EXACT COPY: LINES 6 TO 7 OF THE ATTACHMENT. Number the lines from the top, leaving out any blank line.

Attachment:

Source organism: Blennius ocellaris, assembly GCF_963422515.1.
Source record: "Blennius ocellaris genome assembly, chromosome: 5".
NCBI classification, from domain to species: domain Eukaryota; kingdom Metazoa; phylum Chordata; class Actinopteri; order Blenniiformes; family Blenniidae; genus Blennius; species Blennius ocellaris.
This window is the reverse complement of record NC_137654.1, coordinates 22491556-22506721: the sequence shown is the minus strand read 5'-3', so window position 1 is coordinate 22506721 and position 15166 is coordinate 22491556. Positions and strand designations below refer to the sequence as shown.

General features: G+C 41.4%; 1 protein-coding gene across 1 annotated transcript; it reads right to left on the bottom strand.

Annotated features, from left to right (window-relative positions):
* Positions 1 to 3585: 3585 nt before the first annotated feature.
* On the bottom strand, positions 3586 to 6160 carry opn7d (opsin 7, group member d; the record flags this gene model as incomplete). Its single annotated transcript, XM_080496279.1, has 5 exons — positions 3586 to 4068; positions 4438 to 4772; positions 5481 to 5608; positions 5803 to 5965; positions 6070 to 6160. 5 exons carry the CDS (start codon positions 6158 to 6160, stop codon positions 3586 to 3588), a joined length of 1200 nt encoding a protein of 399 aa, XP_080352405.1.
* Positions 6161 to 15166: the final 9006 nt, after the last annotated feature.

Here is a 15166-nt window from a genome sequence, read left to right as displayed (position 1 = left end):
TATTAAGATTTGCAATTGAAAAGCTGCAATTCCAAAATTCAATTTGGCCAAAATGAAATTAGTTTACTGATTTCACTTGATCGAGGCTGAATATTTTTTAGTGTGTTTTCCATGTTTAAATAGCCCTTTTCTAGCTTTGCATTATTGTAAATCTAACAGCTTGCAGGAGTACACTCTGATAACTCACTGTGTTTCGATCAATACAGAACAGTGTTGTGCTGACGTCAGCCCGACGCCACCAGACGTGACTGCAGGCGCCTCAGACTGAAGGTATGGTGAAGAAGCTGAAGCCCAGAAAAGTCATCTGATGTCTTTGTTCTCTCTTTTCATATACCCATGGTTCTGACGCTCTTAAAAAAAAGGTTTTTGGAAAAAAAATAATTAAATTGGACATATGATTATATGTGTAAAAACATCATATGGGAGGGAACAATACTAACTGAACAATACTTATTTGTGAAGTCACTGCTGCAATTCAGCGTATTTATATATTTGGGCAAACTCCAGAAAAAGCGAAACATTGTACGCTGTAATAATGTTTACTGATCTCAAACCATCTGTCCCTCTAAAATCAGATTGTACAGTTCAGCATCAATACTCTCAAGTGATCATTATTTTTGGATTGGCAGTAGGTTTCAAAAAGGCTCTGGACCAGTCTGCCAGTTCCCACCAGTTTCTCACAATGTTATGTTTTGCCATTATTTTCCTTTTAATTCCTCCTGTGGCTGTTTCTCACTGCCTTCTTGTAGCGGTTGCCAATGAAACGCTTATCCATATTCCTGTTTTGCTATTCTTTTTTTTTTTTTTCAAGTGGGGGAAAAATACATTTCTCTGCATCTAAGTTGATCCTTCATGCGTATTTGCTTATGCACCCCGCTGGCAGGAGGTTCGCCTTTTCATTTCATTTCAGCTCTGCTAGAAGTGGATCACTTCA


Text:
Annotated features, from left to right (window-relative positions):
* Positions 1 to 3585: 3585 nt before the first annotated feature.